If you’re in Australia, you will have heard the term PM2.5 in the news a lot lately, with more than 10 million people in Australia’s most populated cities having been exposed to unprecedented levels of smoke pollution, which is thick with harmful PM2.5 particles and noxious gases.
PM2.5 levels in Sydney have exceeded those of some of the worst days in Beijing and New Delhi, with readings above 2,500 µg/m³.
World Health Organisation guidelines for particulate matter stipulate that levels should not exceed a 24-hour average of 25 µg/m³.
On New Year’s Day, 2020, in our nation’s capital, Canberra, the 24-hour average PM2.5 level recorded was 855.6 µg/m³ - this is 34 times higher than World Health Organisation guidelines, at one point the Air Quality Index hit 4,650.
On 14 January it was Melbourne’s turn to take out the top spot for the worst air quality in the world, peaking at 470 µg/m³.
It’s likely you’re being exposed to PM2.5 pollution regardless of whether you’re in a bushfire affected area, as it also comes from any other type of wood smoke, and traffic pollution.
In Britain, wood smoke creates more than twice as much particulate matter as all the country’s traffic. Heating with wood contributes to more than 20% of wintertime PM2.5 emissions in California.
What is PM2.5 and how does it impact your health?
PM2.5 refers to ultrafine airborne particle matter, 2.5 micrometres or less in diameter.
PM2.5 particles make it difficult to breathe, particularly for people with asthma and other respiratory conditions. These particles are so small, they can enter your bloodstream and penetrate vital organs, including the brain.
One of Australia’s leading lung cancer specialists, Professor Alvin Ing, has voiced his concerns about the effects of long-term exposure to PM2.5 particles in Australian cities and rural towns, as a result of the bushfires.
“I am concerned that there is going to be a spike in lung cancers in particular, in the next decade and beyond, because of this prolonged exposure to high levels of toxic particles and carcinogens”, said Professor Ing.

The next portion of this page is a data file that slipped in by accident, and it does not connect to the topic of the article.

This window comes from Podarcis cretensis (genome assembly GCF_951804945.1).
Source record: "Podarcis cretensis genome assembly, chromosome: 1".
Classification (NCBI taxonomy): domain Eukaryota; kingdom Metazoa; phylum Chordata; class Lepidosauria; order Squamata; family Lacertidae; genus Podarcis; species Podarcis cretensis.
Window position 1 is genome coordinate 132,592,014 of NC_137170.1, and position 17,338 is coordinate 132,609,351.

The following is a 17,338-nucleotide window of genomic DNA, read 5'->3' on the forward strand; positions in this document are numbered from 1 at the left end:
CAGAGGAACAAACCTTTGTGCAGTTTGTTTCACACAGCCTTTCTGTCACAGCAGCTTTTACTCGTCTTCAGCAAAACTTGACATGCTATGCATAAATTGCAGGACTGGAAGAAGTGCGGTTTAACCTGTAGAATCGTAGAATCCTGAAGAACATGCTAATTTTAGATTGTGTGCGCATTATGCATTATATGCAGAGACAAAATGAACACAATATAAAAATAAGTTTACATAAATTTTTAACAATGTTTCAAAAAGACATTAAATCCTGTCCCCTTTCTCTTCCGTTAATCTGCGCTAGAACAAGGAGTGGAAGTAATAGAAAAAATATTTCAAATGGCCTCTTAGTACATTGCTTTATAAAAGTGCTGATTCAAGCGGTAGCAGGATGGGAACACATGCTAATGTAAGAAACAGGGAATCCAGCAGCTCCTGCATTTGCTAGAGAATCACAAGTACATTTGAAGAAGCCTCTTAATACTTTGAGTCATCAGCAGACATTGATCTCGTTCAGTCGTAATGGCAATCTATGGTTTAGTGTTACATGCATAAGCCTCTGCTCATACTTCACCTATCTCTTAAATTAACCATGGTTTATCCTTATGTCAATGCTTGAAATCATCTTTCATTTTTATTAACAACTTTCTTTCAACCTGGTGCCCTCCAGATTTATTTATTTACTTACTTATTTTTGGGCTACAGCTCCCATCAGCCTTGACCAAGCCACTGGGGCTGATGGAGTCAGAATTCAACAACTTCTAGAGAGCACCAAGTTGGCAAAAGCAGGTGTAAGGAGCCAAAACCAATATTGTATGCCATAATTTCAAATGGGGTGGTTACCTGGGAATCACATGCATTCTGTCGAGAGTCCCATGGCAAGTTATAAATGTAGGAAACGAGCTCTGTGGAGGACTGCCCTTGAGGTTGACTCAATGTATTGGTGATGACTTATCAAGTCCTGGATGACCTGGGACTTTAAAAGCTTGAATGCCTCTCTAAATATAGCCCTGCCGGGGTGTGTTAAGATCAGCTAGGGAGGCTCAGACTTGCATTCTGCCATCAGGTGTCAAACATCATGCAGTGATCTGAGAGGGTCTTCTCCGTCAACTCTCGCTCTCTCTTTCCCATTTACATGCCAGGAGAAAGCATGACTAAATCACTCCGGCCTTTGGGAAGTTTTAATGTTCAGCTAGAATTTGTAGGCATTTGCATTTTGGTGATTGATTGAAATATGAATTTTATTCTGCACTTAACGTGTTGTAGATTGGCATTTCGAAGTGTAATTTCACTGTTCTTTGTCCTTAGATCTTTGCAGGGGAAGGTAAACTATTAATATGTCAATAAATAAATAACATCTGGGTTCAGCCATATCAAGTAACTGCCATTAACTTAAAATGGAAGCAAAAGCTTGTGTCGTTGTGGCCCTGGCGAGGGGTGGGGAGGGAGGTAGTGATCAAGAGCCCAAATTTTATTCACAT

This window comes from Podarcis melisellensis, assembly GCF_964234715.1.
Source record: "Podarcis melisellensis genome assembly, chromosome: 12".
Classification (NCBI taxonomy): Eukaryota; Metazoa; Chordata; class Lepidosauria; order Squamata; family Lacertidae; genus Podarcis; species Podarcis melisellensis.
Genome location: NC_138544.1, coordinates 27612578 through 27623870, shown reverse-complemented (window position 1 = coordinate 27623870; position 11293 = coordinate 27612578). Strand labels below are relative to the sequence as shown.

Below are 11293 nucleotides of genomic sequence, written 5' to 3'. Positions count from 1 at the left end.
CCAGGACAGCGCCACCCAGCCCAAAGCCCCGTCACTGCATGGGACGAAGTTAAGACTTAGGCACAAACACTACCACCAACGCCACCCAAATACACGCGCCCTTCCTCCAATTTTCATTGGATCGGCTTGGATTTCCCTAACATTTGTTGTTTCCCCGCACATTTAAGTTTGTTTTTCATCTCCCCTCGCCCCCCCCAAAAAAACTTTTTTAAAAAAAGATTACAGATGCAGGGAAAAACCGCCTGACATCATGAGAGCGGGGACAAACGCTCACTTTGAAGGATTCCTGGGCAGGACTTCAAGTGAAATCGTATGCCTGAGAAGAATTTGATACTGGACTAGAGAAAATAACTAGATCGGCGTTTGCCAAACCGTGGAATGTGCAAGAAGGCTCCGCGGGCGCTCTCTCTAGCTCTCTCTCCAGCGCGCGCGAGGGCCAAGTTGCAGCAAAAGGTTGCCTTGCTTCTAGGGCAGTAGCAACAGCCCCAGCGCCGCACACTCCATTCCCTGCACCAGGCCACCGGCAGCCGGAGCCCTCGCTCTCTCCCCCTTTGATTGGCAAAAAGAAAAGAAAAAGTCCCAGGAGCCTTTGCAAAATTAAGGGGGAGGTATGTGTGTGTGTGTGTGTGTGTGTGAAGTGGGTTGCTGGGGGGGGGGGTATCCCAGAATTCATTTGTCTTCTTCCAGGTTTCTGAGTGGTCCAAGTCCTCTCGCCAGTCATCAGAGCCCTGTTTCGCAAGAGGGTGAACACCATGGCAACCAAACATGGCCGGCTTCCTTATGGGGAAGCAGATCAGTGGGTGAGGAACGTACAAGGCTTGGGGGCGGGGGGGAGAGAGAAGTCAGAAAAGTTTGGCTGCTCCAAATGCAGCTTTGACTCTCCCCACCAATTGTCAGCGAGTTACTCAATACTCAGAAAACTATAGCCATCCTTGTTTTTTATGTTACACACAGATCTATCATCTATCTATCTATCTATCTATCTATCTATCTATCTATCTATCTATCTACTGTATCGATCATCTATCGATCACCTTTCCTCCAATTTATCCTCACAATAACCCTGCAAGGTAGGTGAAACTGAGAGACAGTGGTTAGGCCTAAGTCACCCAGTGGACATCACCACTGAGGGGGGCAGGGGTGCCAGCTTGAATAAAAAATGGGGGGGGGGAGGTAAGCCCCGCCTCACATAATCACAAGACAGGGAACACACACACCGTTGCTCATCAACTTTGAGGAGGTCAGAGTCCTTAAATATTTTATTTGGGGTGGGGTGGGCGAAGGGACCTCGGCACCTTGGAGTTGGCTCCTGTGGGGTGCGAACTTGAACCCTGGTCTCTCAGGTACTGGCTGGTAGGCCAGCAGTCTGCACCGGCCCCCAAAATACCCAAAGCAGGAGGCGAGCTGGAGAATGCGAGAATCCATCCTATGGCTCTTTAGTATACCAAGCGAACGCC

What you need to know about Air Quality Reporting in Australia:
The Air Quality Index is designed to enable you to determine whether it’s safe to step outside. It takes into account not just PM2.5 but also ozone, nitrogen dioxide, carbon monoxide, sulphur dioxide, and visibility.
Air quality information varies from state to state and there is no requirement for real-time reporting. It is based on an average over 24 hours.
Victoria, Tasmania and South Australia provide hourly updates, whereas other states provide a 24-hour average.
Asthma Australia has issued an urgent call to the federal government for real-time and consistent air quality reporting in all states and territories. PM2.5 levels can increase quickly as a result of bushfire smoke, hence the need for real-time data.
The other thing that’s important to consider with these air quality readings is that they are taken at specific locations around Australia and won’t necessarily provide an accurate indication of the levels in your home, street or suburb. A good air quality reading does not necessarily mean the air that you are breathing is healthy. The most accurate way to determine what the air is doing in your home, office or outside is to purchase a good quality air monitoring device or laser particle counter. It's also important to take control of the air you breathe inside with a premium air purifier designed to remove not only PM2.5 but also finer particles including PM 0.3 using an H13 grade HEPA filter.